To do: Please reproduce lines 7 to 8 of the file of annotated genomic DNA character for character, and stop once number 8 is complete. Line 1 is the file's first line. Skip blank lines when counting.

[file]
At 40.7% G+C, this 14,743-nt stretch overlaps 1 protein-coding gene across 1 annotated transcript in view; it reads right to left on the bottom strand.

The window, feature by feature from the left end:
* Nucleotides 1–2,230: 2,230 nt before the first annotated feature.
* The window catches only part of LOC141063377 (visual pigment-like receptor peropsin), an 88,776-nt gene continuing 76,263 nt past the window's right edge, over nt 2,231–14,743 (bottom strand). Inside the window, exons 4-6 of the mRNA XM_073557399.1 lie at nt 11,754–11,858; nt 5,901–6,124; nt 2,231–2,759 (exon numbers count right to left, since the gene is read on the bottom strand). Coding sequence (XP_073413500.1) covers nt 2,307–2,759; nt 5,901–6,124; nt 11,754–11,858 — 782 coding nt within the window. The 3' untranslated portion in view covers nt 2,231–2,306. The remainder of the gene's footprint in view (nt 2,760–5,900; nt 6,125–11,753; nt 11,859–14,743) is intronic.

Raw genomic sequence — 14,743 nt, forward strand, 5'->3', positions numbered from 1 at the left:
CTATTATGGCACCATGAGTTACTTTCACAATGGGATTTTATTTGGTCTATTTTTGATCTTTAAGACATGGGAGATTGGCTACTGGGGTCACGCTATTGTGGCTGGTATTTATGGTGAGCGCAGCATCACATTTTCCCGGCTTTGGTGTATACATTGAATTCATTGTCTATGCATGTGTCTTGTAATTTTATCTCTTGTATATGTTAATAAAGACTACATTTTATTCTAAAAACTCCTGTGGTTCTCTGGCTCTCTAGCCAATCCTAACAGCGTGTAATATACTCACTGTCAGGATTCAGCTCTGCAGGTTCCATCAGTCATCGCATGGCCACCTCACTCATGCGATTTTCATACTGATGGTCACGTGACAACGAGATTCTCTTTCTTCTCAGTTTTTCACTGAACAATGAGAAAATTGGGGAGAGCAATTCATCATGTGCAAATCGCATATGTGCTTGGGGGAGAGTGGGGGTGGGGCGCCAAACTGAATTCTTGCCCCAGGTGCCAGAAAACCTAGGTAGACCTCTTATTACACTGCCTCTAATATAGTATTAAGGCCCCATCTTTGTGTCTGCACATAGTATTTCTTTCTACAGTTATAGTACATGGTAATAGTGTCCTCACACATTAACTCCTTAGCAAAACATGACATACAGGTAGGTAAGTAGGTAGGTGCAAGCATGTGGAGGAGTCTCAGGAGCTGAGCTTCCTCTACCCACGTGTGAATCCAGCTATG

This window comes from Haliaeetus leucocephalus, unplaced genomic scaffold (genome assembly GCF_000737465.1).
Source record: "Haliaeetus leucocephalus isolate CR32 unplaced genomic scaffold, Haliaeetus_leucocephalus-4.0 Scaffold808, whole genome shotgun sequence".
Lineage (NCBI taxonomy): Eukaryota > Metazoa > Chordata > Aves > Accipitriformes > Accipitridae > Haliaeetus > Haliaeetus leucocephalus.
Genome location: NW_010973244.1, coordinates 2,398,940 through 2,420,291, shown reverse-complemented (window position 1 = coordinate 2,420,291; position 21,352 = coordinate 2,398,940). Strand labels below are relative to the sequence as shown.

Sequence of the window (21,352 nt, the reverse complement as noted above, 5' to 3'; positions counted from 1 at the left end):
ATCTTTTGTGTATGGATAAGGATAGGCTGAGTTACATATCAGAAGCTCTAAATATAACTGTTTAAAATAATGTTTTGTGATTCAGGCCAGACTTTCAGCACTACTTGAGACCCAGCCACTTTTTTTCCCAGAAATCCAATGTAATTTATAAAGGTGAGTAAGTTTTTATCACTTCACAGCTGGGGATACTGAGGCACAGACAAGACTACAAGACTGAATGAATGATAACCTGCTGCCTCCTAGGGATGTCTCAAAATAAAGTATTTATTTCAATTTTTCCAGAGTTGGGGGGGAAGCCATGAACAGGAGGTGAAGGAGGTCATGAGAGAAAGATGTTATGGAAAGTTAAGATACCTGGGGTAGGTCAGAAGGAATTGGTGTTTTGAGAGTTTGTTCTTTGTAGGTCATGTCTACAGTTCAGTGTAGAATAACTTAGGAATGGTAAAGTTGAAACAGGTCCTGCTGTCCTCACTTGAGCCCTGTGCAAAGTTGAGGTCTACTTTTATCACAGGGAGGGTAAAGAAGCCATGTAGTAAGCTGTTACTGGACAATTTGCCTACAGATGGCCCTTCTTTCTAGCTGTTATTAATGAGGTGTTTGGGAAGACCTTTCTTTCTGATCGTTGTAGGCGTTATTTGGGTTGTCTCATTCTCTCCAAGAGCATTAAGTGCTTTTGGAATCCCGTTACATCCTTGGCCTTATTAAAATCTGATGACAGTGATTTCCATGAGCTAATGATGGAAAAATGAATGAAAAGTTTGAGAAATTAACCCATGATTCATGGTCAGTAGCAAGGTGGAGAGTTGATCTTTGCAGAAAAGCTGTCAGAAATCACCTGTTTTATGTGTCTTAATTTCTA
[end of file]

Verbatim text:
This window comes from Haliaeetus leucocephalus, unplaced genomic scaffold (genome assembly GCF_000737465.1).
Source record: "Haliaeetus leucocephalus isolate CR32 unplaced genomic scaffold, Haliaeetus_leucocephalus-4.0 Scaffold808, whole genome shotgun sequence".